Florida woman says 'mom’s instinct' helped bust sex offender lurking on elementary school property

A Florida mother credited her instincts for figuring out a man she spotted lurking behind a dumpster at her child’s elementary school was a registered sex offender.

The mother, who asked not to be identified, told FOX13 Tampa that she saw the man earlier this month walking alongside the building when she sensed something was off.

ANTHONY WEINER ORDERED TO REGISTER AS SEX OFFENDER AS HE NEARS END OF PRISON SENTENCE

“He stopped behind the dumpster out of my view. And he stayed behind the dumpster,” she told the station. “So I'm like, 'This is weird.'"

On a private Facebook group, parents had been posting about a “man on a bicycle” who frequently passed Bauder Elementary School in Seminole at dismissal time, the Tampa Bay Times reported, citing a formal complaint made to the Pinellas County Sheriff’s Office last year.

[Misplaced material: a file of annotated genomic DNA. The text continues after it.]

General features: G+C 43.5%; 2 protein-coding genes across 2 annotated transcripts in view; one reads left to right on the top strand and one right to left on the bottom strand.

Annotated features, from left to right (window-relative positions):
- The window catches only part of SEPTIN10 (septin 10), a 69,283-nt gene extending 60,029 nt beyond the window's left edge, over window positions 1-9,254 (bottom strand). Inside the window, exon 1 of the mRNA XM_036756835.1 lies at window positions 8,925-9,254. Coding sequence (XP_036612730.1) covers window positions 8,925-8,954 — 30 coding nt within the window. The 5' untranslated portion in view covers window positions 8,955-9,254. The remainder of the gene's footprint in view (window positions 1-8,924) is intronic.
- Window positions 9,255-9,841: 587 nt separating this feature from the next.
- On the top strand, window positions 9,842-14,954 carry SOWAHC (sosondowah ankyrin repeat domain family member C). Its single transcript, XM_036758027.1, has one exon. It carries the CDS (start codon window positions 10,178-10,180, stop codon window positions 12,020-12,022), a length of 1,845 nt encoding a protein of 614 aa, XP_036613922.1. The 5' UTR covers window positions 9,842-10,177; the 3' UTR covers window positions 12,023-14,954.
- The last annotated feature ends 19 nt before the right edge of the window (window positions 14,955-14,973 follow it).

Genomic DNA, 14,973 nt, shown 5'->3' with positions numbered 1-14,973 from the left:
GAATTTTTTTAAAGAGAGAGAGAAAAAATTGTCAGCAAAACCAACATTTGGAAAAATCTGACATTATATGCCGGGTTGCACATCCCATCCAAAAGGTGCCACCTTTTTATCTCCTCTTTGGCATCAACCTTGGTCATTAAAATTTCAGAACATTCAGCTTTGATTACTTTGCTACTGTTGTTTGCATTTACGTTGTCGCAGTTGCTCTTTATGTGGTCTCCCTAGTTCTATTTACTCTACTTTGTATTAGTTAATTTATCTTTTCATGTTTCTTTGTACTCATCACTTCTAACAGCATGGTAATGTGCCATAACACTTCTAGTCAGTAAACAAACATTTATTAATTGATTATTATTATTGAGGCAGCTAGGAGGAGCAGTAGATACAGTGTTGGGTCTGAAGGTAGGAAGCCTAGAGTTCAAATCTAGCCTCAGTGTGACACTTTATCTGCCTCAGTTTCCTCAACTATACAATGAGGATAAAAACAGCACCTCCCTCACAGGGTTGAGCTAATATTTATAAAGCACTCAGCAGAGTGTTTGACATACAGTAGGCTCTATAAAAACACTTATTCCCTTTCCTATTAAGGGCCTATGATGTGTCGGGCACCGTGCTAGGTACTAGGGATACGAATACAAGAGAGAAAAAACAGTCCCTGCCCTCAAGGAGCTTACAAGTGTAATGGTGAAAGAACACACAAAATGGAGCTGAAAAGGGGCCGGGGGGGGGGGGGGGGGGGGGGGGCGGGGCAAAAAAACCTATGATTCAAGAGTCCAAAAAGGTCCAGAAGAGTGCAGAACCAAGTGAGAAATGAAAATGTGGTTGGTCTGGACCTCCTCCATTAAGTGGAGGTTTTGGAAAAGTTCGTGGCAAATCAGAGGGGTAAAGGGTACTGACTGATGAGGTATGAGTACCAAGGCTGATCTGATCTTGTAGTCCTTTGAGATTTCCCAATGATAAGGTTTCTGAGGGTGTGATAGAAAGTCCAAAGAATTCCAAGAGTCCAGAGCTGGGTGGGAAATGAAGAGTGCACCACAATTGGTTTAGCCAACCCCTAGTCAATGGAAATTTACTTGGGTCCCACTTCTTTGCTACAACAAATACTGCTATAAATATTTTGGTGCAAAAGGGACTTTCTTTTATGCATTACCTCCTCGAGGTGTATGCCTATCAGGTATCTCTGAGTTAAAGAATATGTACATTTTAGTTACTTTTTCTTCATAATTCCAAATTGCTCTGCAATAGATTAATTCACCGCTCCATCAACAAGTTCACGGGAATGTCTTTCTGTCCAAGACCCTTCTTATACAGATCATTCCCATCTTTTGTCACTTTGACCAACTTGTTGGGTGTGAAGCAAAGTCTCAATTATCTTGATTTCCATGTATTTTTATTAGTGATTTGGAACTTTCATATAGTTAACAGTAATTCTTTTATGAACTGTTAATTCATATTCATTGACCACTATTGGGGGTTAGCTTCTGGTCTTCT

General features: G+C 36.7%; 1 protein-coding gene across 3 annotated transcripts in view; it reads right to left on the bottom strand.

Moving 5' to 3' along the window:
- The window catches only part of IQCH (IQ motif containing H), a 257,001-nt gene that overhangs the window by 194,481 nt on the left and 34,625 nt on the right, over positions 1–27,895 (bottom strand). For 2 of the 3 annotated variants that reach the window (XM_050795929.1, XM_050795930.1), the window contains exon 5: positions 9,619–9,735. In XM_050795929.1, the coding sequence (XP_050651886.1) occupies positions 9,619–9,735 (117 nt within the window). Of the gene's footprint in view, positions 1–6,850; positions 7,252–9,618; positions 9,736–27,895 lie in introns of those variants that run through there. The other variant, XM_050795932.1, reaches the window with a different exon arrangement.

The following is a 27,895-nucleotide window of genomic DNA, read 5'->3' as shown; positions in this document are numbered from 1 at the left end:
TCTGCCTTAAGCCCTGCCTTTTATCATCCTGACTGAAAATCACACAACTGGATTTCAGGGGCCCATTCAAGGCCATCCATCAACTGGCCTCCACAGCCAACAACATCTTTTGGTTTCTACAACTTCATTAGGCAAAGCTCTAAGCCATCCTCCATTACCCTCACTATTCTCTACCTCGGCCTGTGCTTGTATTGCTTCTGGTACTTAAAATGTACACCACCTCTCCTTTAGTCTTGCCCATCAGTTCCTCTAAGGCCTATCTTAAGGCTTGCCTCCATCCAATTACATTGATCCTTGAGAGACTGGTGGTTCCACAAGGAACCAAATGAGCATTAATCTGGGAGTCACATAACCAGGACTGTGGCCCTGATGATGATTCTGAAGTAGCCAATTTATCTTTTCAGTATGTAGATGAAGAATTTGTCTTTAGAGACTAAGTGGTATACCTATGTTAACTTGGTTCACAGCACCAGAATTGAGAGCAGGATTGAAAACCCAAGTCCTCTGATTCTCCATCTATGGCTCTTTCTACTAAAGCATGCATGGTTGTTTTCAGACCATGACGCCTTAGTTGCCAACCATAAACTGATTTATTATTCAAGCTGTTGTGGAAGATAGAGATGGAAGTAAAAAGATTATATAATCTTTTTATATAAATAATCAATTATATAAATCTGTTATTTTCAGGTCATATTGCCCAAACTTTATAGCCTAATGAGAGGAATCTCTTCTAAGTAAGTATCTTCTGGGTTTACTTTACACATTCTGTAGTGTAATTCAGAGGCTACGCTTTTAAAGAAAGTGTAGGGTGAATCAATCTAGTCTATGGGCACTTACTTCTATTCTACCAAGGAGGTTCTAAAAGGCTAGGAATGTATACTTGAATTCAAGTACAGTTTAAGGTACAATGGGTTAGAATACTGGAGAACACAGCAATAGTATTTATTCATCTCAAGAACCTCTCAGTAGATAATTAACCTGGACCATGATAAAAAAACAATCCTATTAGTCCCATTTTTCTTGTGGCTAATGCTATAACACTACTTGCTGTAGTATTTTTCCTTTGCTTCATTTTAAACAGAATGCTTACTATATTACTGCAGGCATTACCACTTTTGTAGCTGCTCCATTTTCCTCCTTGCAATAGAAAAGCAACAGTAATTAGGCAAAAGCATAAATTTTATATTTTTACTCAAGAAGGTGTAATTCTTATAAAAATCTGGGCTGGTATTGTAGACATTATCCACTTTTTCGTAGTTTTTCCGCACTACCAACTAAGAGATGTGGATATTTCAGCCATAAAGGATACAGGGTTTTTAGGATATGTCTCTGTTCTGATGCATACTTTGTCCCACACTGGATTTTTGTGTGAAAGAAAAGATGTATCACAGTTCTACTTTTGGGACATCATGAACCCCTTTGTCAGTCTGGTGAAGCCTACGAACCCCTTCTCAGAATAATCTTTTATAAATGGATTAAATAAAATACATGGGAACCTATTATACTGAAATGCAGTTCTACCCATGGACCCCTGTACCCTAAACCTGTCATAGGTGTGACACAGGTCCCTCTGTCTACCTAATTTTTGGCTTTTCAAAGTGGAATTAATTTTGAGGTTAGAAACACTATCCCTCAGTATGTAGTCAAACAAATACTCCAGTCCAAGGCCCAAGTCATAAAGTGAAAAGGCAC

Saxton was fitted with a GPS monitor prior to his release on $1,000 bond, records indicated.

Saxton was fitted with a GPS monitor prior to his release on $1,000 bond, records indicated. (Pinellas County Sheriff's Office)

Another mother in the group had looked up an online list of the state’s registered sex offenders and identified the man they believed was prowling on the school’s grounds, FOX13 reported.

The mother said she knew to be on the lookout for a man with “long hair, riding a bike.” She said she followed her instincts and called the police.

Herbert John Saxton, 67, was arrested Friday on a charge of trespassing on school grounds, an arrest report said. He was later released on $1,000 bond and fitted with a GPS monitor, according to police records.

"There's no replacement for a mom's instinct.”

— Mother speaking to FOX13 Tampa

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Saxton previously served four years of a 10-year sentence from 1997 to 2001 on sexual battery charges from an incident in 1988, according to state sex offender records. In 2004, he was charged with failing to comply with sex offender registration and was fined.

"There's no replacement for a mom's instinct,” the mother added. “And if it feels wrong, usually it probably is.”